The Role of Nocebo Effects in the Treatment of Chronic Primary Pain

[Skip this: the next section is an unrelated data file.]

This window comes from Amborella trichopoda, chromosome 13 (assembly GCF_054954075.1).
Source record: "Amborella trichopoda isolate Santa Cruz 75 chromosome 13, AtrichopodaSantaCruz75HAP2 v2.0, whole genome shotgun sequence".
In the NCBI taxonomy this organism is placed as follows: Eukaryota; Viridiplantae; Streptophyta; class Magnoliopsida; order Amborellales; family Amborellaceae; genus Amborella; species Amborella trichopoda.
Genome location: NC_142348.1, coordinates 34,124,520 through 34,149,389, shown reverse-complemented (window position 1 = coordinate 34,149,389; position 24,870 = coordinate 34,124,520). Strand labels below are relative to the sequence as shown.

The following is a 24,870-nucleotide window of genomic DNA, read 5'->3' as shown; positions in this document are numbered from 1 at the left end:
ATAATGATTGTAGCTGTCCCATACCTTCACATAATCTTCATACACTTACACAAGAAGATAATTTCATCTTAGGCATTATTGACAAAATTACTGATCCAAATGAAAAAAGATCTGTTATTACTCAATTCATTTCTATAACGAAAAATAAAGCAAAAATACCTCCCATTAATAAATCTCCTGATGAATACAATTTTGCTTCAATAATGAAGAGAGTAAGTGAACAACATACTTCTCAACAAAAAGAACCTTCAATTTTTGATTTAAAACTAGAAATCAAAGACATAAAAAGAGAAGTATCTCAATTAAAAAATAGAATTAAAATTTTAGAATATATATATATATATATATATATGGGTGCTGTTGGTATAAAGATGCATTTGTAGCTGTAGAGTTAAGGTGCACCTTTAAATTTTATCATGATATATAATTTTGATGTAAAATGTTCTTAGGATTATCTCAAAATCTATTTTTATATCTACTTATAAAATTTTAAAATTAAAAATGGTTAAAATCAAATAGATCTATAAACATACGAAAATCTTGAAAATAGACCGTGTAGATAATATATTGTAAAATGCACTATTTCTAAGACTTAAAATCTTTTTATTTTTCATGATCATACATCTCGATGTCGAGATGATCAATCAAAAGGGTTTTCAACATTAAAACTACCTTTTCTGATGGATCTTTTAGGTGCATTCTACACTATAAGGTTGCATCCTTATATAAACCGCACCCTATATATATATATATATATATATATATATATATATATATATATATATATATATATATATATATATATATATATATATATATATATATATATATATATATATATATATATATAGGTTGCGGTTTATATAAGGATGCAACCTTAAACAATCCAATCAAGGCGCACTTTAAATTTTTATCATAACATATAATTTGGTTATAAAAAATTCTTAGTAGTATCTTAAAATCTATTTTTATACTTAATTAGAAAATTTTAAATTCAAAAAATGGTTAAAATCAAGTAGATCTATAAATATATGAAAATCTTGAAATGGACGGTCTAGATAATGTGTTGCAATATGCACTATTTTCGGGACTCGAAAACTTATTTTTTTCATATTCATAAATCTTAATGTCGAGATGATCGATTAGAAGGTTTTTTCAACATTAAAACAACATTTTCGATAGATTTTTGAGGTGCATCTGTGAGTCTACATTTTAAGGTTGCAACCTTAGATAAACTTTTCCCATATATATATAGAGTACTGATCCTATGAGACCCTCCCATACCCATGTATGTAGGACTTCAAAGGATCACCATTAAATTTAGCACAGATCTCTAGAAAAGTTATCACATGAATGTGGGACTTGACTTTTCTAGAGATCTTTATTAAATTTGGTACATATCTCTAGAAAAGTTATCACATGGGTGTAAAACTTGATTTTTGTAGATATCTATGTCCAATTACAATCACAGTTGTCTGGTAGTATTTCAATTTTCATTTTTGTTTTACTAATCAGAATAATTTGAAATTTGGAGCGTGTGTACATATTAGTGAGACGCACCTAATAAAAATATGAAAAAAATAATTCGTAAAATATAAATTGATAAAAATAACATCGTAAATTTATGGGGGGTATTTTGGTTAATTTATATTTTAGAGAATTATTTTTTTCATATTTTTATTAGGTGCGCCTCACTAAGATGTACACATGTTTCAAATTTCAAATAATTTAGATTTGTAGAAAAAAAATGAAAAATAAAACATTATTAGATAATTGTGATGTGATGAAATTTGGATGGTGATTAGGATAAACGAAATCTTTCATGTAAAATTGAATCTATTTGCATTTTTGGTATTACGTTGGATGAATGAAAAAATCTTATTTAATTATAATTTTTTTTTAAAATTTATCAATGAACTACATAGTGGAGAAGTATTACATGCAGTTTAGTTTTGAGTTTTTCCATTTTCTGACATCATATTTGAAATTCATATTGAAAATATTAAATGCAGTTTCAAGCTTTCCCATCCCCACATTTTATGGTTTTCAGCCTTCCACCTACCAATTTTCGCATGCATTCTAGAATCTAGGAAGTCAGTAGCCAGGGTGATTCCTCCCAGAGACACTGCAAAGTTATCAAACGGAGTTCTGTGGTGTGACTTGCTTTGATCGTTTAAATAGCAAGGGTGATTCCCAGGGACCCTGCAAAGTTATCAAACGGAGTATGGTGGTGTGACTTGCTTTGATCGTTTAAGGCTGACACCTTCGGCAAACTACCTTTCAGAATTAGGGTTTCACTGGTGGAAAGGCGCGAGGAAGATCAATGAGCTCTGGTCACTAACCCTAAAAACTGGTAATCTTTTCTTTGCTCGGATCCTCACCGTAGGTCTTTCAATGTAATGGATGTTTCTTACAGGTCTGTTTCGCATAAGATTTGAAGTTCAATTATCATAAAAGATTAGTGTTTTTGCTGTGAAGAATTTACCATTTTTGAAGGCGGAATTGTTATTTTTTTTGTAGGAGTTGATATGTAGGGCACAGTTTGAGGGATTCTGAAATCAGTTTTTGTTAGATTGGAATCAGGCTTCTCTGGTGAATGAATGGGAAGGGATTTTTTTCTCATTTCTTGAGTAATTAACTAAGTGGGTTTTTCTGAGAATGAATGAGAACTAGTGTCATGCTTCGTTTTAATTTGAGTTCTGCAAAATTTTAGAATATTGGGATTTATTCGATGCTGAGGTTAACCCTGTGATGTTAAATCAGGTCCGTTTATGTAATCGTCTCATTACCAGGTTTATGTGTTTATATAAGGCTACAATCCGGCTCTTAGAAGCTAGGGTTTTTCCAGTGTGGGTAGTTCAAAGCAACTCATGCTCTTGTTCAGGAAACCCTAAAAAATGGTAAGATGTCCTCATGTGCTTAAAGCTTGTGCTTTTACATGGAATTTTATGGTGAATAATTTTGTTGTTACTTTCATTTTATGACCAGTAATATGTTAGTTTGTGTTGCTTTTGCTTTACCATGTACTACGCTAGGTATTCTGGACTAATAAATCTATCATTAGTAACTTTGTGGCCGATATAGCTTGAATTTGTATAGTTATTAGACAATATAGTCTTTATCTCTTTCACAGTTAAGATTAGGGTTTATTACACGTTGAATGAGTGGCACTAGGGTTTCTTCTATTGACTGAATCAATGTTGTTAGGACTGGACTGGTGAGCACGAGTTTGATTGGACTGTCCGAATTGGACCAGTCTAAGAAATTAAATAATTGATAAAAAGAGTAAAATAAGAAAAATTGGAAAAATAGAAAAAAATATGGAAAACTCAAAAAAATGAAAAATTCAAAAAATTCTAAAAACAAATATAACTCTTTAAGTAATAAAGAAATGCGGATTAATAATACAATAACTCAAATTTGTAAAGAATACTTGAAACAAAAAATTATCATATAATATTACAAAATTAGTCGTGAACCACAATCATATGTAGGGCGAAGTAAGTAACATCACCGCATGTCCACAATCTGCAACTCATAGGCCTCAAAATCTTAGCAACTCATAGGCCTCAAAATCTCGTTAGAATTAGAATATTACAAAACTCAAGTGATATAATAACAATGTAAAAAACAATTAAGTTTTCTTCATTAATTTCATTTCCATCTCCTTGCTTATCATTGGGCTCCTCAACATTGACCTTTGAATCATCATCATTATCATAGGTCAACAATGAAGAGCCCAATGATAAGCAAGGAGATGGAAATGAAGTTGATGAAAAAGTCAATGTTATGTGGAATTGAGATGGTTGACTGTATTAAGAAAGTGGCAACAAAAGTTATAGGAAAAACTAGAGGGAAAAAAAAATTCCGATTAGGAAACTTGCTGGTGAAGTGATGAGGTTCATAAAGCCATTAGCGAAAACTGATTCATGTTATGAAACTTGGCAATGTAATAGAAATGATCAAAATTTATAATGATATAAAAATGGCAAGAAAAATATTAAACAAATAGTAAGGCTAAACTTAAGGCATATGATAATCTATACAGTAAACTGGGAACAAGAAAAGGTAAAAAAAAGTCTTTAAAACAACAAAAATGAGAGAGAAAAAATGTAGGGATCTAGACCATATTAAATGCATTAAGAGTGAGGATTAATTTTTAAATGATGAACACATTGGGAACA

Patients with chronic pain often suffer from symptoms that have no clear etiology (37). The population of chronic pain patients is very heterogeneous; however, they usually share the experience of a long and unsuccessful treatment history. Patients and providers strive to find a clear symptomatic cause for the pain, but although most interventions can help patients to deal with their pain, measurable pain reduction after an intervention is usually small in the long turn (38). Chronic pain is multicausal, but treatment approaches often fail to take this into account as domain-specific approaches dominate the field (39). Furthermore, patients usually see multiple physicians and specialists during their treatment odyssey, and because the etiology for most chronic pain conditions is unknown and most likely multicausal, a plausible and satisfying narrative is hard to find. This patient group also often present with a high somatic focus, a tendency to notice and report physical symptoms, which not only leads to reports of increased pain severity and disability as well as negative emotions but also likely influences provider’s negative perception of these patients (40). Also, the nosology and terminology of the condition itself are a challenge. Chronic pain conditions without a clear etiology have been labeled as functional pain, medically unexplained pain, somatoform disorder, or psychosomatic symptoms (41). However, hearing that “It’s all in your head” (as implied by the term “psychosomatic,” for example) might lead to reduced compliance and hence symptom worsening. As past research has shown that compliance to medical advice is closely linked to patients’ understanding of their illness, a new diagnostic term has far more implications than just semantics (42). The upcoming ICD-11 introduces a new diagnostic category called chronic primary pain (CPP), which emphasizes pain itself as the disease (41). This new term holds the potential to change the common understanding of chronic pain conditions and help explain why an interdisciplinary treatment approach is crucial. In experimental pain research, the occurrence of nocebo effects has been demonstrated using placebos accompanied by negative verbal suggestions (43). All of these points may contribute to induce nocebo effects, as negative expectations caused by demoralizing treatment experiences are likely to occur. In addition, the negative appraisal of pain symptoms (e.g., the assumption that pain is a threat or linked with tissue damage) and catastrophizing or rumination around pain may further contribute to the occurrence of nocebo effects. Thus, the chronic pain population is a specifically vulnerable to the occurrence of nocebo effects even without an active or inert treatment being administered.